The Neon Museum Welcomes Two New Illuminated Signs

It takes a lot of time, money and skill to restore an old neon sign to its original flamboyant splendor. It took 18 years for the Neon Museum to refurbish and refit the 13 illuminated signs in its collection. So acquiring two perfectly restored neon signs in just over 24 hours is a lucky roll, indeed.

Signs belonging to Jerry’s Nugget and Liberace Museum marquees were already a part of the Neon Museum’s collection—just sitting in the Boneyard dust, waiting for their moment to shine. Now they will join La Concha, the Silver Slipper and others as part of the proud, the few, the illuminated.

Thursday morning, while most of Vegas was hitting the snooze button, workers at YESCO put the refurbished Jerry’s Nugget sign on a truck and drove it down the Strip to its new home. The sign’s restoration was sponsored by the casino as part of their 50th anniversary celebration—Jerry’s Nugget itself is still dealing blackjack and serving up prime rib, just over a mile away from the museum—and it now looks just as it did when it glowed over the north end of the Strip. The once-peeling red paint has been redone, its shattered glass elements have been replaced … and now, the sign’s neon letters and light bulb-studded giant gold nugget are back to pristine condition.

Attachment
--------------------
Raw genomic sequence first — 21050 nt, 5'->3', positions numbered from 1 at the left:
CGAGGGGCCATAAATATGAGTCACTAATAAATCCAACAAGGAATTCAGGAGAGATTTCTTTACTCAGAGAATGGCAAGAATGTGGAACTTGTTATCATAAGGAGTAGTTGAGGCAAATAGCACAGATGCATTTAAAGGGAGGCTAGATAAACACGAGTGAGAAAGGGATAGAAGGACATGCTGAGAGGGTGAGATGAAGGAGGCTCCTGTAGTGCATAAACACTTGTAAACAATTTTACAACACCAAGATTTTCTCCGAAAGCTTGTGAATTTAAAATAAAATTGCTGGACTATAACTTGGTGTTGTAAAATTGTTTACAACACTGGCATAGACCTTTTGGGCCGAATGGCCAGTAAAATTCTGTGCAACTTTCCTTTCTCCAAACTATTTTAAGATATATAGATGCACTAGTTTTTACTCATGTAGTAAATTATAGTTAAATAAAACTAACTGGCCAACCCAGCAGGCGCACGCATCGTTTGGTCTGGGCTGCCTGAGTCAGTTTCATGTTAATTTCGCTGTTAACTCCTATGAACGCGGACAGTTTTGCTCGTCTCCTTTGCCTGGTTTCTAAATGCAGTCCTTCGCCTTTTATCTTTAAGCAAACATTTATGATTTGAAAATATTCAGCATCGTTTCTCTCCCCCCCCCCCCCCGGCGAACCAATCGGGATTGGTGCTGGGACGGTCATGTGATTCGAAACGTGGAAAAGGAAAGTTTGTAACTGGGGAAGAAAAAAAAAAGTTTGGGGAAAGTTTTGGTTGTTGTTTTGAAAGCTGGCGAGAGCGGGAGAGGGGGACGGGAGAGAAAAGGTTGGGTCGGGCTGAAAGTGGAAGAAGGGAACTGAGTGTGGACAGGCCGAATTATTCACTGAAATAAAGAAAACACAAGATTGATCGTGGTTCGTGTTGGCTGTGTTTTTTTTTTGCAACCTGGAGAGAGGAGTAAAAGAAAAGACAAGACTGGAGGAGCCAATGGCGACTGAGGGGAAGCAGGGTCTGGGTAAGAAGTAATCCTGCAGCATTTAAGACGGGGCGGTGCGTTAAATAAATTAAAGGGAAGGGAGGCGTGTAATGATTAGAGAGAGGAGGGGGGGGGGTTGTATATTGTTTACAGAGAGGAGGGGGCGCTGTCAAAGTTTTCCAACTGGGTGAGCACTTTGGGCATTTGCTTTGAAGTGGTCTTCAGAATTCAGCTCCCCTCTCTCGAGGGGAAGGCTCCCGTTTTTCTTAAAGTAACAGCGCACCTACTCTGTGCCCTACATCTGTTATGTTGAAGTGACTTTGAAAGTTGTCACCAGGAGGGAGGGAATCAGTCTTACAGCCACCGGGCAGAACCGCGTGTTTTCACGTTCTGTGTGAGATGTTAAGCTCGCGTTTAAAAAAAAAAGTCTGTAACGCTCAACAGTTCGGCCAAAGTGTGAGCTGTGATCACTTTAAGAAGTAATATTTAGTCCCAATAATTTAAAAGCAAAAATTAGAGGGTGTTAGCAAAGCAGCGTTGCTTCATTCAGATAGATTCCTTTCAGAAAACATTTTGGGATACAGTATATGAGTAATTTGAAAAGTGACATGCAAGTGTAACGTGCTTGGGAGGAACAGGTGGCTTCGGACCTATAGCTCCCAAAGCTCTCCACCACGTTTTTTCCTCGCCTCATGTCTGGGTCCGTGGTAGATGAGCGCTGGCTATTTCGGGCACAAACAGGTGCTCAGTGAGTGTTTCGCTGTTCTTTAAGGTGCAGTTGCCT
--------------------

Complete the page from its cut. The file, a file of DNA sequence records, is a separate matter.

Liberace arrived Friday morning, looking stunning despite the early hour. Workers from Jones Sign used a crane to lift the enormous, Baroque-curved sign into place. It had once proudly adorned the Liberace Museum complex on Tropicana, but its tubes had dimmed and its glitter had dulled. The black-framed, hot pink-neon swirling script and gold-trimmed silhouette of a candelabra-topped piano is now back to its “too much of a good thing” glory. The sign’s restoration was sponsored by the Shulman Family Foundation.

Vegas PBS is currently producing a documentary on the restoration of both signs, which will air on October 27. We don’t know which signs the Neon Museum is hoping to restore next, but we’re crossing our fingers for the elaborately curlicued Yucca Motel, or perhaps that giant yellow ducky from the car wash.

PHOTOS COURTESY NEON MUSEUM/VOX SOLID

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